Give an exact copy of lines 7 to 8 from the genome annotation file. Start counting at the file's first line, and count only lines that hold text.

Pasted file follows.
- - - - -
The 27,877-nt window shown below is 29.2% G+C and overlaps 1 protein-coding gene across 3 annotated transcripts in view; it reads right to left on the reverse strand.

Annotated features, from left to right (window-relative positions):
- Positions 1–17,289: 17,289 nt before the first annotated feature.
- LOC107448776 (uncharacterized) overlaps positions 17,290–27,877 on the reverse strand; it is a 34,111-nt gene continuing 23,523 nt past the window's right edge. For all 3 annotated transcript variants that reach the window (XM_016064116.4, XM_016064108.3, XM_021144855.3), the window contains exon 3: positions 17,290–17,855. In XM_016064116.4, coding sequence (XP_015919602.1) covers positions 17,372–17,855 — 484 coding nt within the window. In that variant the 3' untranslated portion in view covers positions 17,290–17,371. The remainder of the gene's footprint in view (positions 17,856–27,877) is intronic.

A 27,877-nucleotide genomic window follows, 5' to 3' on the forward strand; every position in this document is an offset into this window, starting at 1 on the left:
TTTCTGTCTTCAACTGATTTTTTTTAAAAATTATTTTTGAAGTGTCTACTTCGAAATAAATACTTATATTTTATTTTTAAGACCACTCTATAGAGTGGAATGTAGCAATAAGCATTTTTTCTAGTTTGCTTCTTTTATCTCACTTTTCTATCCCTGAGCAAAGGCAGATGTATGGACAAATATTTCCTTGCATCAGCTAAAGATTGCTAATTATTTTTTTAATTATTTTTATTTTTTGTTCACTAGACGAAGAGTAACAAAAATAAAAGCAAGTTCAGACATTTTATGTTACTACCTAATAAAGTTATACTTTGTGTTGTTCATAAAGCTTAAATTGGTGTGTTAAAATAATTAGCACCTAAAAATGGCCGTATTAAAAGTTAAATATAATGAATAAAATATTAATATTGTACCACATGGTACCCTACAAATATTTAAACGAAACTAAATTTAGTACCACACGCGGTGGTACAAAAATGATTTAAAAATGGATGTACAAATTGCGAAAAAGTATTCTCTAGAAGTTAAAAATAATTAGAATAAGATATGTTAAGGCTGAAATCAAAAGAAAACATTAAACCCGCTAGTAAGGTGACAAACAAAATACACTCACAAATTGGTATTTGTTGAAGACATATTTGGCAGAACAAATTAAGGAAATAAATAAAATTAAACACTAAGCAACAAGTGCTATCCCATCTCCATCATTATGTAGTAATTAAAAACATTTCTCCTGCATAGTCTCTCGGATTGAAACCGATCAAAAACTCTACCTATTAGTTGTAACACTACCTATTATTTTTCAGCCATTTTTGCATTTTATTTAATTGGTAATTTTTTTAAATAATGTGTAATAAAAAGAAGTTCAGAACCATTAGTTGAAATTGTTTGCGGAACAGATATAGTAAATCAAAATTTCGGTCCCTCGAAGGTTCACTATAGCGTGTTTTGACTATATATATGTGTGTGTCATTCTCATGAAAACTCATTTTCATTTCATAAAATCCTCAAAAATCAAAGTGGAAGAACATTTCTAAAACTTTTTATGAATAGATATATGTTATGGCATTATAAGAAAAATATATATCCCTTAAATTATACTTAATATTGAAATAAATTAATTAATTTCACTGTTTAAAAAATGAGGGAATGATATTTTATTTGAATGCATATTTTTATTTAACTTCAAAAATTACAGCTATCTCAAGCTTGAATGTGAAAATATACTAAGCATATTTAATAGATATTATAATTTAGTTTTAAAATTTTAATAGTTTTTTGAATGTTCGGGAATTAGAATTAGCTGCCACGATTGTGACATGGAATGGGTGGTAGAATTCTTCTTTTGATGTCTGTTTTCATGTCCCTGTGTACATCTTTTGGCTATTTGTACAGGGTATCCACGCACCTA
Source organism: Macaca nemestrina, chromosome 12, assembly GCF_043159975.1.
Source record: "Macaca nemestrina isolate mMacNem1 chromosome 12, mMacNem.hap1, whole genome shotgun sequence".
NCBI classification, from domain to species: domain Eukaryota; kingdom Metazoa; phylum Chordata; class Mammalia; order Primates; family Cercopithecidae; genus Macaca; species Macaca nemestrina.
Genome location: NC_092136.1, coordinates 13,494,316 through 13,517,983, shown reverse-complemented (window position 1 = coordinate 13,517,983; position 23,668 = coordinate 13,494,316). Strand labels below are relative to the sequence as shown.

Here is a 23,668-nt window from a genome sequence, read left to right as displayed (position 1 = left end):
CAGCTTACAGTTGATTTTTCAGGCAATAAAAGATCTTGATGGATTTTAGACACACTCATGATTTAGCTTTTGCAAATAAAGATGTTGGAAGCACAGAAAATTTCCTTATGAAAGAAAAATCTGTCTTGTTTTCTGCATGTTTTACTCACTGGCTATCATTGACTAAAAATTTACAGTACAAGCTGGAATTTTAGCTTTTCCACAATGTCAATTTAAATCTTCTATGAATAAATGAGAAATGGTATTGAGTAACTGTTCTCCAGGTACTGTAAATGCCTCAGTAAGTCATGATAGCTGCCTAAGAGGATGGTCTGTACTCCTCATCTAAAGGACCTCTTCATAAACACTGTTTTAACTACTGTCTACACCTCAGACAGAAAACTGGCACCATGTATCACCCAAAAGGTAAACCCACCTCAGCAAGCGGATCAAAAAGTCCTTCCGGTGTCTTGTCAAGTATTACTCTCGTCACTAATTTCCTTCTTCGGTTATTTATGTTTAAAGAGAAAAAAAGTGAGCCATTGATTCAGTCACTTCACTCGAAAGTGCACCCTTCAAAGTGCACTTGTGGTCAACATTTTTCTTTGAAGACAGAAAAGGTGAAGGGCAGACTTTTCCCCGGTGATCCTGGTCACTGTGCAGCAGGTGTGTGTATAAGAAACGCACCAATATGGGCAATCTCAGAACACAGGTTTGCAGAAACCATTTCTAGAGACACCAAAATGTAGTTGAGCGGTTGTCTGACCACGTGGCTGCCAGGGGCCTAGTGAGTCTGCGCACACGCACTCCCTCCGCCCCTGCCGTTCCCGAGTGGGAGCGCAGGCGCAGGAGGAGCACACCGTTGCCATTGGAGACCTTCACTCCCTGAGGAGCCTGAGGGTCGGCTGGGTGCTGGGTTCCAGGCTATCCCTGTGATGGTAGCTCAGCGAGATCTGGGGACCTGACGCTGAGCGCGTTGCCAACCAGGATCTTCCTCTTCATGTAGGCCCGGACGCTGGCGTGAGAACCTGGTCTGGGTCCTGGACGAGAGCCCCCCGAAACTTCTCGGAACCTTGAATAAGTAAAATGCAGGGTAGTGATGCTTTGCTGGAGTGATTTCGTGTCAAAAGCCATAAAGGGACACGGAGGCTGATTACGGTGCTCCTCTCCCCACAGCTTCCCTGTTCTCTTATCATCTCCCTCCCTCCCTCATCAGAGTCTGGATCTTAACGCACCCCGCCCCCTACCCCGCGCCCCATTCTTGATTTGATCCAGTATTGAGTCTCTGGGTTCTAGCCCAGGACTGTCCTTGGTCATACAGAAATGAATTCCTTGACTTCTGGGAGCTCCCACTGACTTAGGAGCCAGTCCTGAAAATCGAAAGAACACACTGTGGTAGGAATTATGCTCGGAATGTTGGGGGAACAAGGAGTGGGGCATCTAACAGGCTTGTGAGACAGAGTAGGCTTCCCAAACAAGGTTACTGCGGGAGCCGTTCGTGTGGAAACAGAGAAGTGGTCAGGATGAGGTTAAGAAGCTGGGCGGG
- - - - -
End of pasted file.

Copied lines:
Source organism: Macaca nemestrina, chromosome 12, assembly GCF_043159975.1.
Source record: "Macaca nemestrina isolate mMacNem1 chromosome 12, mMacNem.hap1, whole genome shotgun sequence".